Action and sci-fi films are filled with cool-looking jobs that we would die to have. Who among us wouldn't push down a small child for a chance to be a Jedi or a James Bond-esque secret agent? But they require a lifetime of grueling training, beyond even what we see in the montages. Hell, even Harry Potter had to spend six years in wizard school.
Fortunately, if you lack the drive and dedication for that kind of career, there are other equally awesome fictional jobs that apparently just take a few days to learn.
5MIB Agent in Men in Black
The Men in Black are the best-kept secret on the planet. They're here to monitor alien life on Earth, make awesome quips and shoot elaborate weapons at ridiculously designed monsters. Best of all, if they ever slip up, they get to erase the memory of anyone who might have noticed.
"You wouldn't believe how often this gets us laid."
So in the film, NYPD officer James Edwards (Will Smith) is recruited to be one of the MIB after he impressively chases an alien on foot for a couple blocks. He is recruited into a class along with other candidates from the Marines, the Navy Seals and the Air Force, all chosen because they are "the best of the best." And Will Smith gets a shot because he can run fast for short distances.
"He passes the 'have a beer' test. Let's promote him to the World-Saving Department."
But, in a "it's so crazy it just might work" moment, Edwards does get the job and becomes Agent J. Well, all right, the MIB are clearly an "outside-the-box thinking" type of organization, so maybe they spotted some innate talent in him that could be cultivated with the right training. So, he gets the job.
"I like the way you shoot children."
So What's the Problem?
From that point on in the movie, they don't teach him jack shit.
Sure, they tell him aliens exist and give him the background on the MIB in the form of a quick tour, but from the moment that J puts on the suit, K (Tommy Lee Jones) throws him into the job headfirst and just expects him to catch up or ... uh, die, we guess?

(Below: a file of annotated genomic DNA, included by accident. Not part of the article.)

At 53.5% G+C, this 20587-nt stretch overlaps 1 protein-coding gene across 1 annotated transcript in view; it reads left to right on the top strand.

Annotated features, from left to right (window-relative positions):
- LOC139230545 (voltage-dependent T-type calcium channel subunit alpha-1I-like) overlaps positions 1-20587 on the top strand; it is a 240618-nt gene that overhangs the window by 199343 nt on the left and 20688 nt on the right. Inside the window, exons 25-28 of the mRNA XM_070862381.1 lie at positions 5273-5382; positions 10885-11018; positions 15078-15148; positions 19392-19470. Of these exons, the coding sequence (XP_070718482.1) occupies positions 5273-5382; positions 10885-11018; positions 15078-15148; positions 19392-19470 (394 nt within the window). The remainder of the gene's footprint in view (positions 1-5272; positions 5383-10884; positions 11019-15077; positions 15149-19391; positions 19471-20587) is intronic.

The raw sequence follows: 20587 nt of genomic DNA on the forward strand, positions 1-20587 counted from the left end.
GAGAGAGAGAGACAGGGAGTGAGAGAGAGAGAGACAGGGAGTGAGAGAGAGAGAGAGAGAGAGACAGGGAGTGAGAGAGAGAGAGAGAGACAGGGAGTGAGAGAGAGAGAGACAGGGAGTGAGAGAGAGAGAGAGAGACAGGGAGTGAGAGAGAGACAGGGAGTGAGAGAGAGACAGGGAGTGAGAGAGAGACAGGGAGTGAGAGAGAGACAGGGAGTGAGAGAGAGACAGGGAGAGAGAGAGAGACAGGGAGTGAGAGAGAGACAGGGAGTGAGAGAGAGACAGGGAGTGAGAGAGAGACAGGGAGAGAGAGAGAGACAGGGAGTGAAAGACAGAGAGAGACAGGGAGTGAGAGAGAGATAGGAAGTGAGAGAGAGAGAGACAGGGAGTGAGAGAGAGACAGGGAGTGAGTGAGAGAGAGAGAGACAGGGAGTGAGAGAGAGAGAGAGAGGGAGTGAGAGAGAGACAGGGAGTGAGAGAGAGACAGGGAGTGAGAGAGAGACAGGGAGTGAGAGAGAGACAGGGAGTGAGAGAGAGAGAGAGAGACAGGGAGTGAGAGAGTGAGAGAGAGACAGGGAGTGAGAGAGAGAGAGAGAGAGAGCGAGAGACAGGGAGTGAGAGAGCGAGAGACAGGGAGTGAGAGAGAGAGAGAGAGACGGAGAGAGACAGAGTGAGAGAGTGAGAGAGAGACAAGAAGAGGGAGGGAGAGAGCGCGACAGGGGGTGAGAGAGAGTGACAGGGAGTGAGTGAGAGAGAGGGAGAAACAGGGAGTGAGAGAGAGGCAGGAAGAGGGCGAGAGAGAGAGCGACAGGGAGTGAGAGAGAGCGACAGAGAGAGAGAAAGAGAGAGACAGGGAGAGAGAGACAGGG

"You know what totally wouldn't result in dozens of civilian casualties? Giving an inexperienced rookie a powerful and wildly inaccurate weapon and then not telling him."
Agent J is left to figure out how to use an impractically reckless gun and how to fight a giant cockroach unarmed (and other tasks that turn out to be equally dangerous, like delivering a predatory alien baby). Any one of those tasks alone would be difficult for an expert, and J has to stumble through it without so much as a company handbook.
"You're making coffee next."
Keep in mind, it's not like the Men in Black are some ragtag crew who are trying to figure it out as they go along. It's an enormously wealthy organization with lavish facilities and lots of staff. It has been around for decades. It's the "only line of defense against the worst scum of the universe."
And yet, there he stands.
We guess you could say that the reason Smith was partnered with Tommy Lee Jones' character is that this is how they do on-the-job training at MIB, but at the end of the movie, J gets to assume that role as the lead partner doing the training. He even gets to pick his own trainee partner, and naturally, he picks the cute lady from the morgue. What about that whole "best of the best of the best" thing? We didn't see any deleted scenes of her chasing down an alien on foot. Where did all the standards of hiring go in the course of the film?
"No, there's no manual for that thing. Just point and hope."
That can't possibly be an effective staffing model.